In the 1970s, around the first Earth Day, CO2 levels were going up by about 1 ppm per year.
Atmospheric CO2 levels are like a massive bank account that’s been accruing more and more carbon every year for well over a century (this bank account is now at its highest levels in at least 800,000 years, but more likely millions of years).
Though global carbon emissions plummeted in April 2020 (by 17 percent compared to 2019) due to wide-scale societal shutdowns intended to curb the spread of the new coronavirus, there was still a profound amount of CO2 being emitted into the air — just not as much as there would have been without a historic pandemic.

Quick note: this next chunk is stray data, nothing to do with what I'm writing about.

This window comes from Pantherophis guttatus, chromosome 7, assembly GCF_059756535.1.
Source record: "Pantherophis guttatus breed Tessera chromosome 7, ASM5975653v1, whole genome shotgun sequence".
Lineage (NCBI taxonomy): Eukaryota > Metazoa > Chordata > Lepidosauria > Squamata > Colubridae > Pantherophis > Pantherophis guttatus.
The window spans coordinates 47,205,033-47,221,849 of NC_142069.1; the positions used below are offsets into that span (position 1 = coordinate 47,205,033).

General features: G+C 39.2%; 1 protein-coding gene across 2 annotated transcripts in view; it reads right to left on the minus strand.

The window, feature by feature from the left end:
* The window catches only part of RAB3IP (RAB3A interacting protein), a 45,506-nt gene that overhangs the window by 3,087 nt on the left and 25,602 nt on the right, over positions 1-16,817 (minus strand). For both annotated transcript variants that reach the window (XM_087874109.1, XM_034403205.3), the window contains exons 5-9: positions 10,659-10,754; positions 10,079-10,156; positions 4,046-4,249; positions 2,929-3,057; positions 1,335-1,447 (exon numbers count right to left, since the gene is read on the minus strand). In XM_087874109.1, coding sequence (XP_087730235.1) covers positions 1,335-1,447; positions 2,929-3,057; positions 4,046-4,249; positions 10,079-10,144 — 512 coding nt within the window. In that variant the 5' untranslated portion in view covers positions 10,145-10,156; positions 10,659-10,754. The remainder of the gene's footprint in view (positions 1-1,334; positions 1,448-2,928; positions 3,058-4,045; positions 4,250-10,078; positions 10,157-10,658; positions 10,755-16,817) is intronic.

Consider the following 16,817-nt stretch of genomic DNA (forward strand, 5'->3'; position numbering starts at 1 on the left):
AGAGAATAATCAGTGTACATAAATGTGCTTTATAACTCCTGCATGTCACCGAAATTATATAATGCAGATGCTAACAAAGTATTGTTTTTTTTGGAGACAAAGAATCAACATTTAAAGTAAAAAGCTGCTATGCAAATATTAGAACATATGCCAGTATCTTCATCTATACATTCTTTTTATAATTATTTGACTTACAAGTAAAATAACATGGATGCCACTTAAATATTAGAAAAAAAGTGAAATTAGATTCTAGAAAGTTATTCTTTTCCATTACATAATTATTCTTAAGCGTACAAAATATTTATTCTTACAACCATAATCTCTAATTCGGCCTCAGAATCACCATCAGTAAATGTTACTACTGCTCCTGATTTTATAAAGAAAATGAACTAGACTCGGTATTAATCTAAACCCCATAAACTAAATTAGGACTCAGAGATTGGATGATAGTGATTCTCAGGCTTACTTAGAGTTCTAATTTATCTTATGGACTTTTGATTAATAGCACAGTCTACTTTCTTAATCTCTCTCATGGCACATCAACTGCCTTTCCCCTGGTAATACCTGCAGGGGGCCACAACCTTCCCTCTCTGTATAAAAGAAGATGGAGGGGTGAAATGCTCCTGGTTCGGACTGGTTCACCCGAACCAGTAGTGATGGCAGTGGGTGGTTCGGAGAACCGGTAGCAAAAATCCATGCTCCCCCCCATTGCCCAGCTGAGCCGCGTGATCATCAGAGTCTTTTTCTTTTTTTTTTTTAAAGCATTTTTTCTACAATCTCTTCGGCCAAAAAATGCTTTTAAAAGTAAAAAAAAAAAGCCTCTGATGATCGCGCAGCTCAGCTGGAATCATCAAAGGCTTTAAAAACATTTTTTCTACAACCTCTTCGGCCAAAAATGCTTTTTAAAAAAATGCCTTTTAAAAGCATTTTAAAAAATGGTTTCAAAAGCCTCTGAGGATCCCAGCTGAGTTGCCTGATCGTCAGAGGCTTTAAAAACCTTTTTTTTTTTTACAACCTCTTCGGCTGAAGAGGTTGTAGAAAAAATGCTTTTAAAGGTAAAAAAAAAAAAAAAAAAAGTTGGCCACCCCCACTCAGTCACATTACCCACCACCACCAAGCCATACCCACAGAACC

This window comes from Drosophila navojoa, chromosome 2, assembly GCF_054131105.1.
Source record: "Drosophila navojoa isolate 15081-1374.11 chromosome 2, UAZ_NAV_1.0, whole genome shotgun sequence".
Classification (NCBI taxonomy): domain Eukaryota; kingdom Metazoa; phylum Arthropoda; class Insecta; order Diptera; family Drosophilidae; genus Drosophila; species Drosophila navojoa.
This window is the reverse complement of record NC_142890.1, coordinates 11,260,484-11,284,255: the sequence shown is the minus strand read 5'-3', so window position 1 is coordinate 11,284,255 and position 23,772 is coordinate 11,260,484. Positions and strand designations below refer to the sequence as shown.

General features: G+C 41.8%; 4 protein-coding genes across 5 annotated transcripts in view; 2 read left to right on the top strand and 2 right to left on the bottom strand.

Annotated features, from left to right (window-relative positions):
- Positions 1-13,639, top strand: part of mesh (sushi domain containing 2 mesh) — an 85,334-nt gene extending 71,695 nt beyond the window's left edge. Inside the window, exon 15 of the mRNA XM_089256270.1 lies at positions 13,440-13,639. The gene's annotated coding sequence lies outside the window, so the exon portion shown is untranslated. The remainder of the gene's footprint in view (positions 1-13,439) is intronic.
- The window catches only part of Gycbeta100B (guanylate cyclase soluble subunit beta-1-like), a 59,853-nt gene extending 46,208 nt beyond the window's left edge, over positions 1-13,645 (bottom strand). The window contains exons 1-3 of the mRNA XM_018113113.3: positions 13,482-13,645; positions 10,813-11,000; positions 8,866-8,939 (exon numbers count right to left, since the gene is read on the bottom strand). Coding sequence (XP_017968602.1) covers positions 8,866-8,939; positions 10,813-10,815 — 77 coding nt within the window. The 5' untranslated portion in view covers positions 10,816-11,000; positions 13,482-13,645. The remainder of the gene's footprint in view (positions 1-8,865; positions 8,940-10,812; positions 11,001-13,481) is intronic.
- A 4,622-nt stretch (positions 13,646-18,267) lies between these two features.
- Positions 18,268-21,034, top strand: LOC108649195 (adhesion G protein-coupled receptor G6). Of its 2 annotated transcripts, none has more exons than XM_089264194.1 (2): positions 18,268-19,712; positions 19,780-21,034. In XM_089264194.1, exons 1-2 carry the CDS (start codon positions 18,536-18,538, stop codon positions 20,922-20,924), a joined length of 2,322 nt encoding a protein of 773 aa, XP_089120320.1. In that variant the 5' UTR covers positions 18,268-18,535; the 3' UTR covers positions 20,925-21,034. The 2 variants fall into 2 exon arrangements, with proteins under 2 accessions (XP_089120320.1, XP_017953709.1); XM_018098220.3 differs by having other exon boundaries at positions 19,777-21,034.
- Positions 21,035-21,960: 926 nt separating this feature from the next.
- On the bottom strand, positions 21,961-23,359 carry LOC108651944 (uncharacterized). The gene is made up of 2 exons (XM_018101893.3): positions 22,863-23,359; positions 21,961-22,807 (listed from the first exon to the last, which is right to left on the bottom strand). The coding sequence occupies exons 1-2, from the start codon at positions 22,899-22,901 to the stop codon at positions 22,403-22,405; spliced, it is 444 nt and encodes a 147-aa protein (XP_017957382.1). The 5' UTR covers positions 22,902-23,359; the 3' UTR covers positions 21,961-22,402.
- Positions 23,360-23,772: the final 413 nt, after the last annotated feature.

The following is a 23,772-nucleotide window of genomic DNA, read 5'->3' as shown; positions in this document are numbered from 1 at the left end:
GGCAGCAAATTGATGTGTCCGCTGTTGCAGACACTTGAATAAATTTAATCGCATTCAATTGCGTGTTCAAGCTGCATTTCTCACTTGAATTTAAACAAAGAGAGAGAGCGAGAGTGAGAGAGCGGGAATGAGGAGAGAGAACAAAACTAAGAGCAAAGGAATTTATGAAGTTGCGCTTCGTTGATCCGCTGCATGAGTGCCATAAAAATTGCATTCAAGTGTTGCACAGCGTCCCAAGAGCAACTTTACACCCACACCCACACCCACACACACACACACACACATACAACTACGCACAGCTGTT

Scripps Institution of Oceanography, which collects daily measurements of atmospheric CO2 atop Hawaii's Mauna Loa, announced Thursday that CO2 levels reached a record high in May 2020 (atmospheric CO2 hits its annual high point each May).
"The rate of CO2 increase since the first Earth Day is unprecedented in the geologic record," Dan Breecker, a paleoclimatologist at The University of Texas at Austin, told Mashable last year.